The primary productivity of a lake is the productivity of the photosynthesizers at the base of the food chain in lake ecosystems. This refers to the supply of new biomass growth during a certain time period. Consumers derive all their energy from primary production, either from eating plants, or indirectly (Predators). Lakes are one of the least productive ecosystems when it comes to net primary productivity because climate and nutrients control primary productivity. Areas that are warm and wet generally are more productive. The littoral zone of a lake is the area near the shore where sunlight penetrates all the way to the lake floor and allows for aquatic plants to grow. Algae is also considered a primary producer. Autotrophs are organisms that create their own energy through the process of photosynthesis, and are more effective in primary producing than heterotrophs (Axler, 2010). Heterotrophs can only get energy by feeding on other organisms.
Primary production in relation to Lake Champlain has recently been dominated by algal blooms. Algal blooms are a result of eutrophication, or an excess of nutrients in the lake from runoff, causing rapid growth in plants and algae. Phosphorus is the primary limiting factor in the growth of primary producers in Lake Champlain. Agricultural land that drains into a sub-basin, or a basin that is only drained by one river/stream, is a major source of phosphorus. The naturally eutrophic parts of Lake Champlain are usually bordered by wetlands where decaying plants and algae cycle phosphorous back into the depths of the lake (Spahr, 2010).Water chestnut is another invasive species that crowds out native plants and is of little food value to wildlife, therefore hindering primary production.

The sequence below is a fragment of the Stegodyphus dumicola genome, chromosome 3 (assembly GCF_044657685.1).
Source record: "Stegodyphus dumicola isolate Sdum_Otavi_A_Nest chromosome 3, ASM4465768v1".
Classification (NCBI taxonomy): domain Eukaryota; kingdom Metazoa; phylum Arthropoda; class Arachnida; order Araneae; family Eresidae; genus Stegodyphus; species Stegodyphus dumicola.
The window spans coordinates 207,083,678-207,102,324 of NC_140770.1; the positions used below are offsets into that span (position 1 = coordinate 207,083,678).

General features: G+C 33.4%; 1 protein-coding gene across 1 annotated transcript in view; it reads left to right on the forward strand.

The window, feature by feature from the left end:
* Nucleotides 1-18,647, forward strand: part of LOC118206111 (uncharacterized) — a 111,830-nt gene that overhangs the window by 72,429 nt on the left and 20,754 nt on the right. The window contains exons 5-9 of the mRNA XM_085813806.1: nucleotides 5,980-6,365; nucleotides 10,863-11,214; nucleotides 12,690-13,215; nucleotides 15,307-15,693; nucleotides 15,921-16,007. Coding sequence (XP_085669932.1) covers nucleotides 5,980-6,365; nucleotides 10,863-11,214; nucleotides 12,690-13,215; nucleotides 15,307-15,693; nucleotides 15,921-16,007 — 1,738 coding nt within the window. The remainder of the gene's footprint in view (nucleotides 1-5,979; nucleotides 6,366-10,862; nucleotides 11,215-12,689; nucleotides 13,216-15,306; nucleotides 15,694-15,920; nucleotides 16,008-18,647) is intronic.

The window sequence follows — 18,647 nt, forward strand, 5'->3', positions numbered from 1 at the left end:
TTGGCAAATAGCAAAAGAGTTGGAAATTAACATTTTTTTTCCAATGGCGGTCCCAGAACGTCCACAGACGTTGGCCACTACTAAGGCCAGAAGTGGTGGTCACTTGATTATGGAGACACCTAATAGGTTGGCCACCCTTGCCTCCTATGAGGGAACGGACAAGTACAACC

All life on Earth is in some way reliant on primary production, but in relation to lakes, the main function of primary production is to produce oxygen for marine life and form the base of the food chain. Herbivores consume these producers, and herbivores are consumed by other predatory species, passing on the nutrients and energy that fuels the food chain (Herbert, 2007). Marine fish and animals would not be able to exist without plant life to support them.
Measuring aquatic primary production can be done in several ways. First would be to calculate oxygen concentration. Second is the incorporation of inorganic carbon. Last is to calculate fluorescence kinetics. Gross primary production value can then be determined and measures can be taken to reduce nutrient levels if eutrophication is too high. It can also be measured by recording the rate of new biomass accumulation over time. The difference between gross primary production, net primary production, and net ecosystem production is important for understanding the energy balance in plants and the rest of their ecosystem.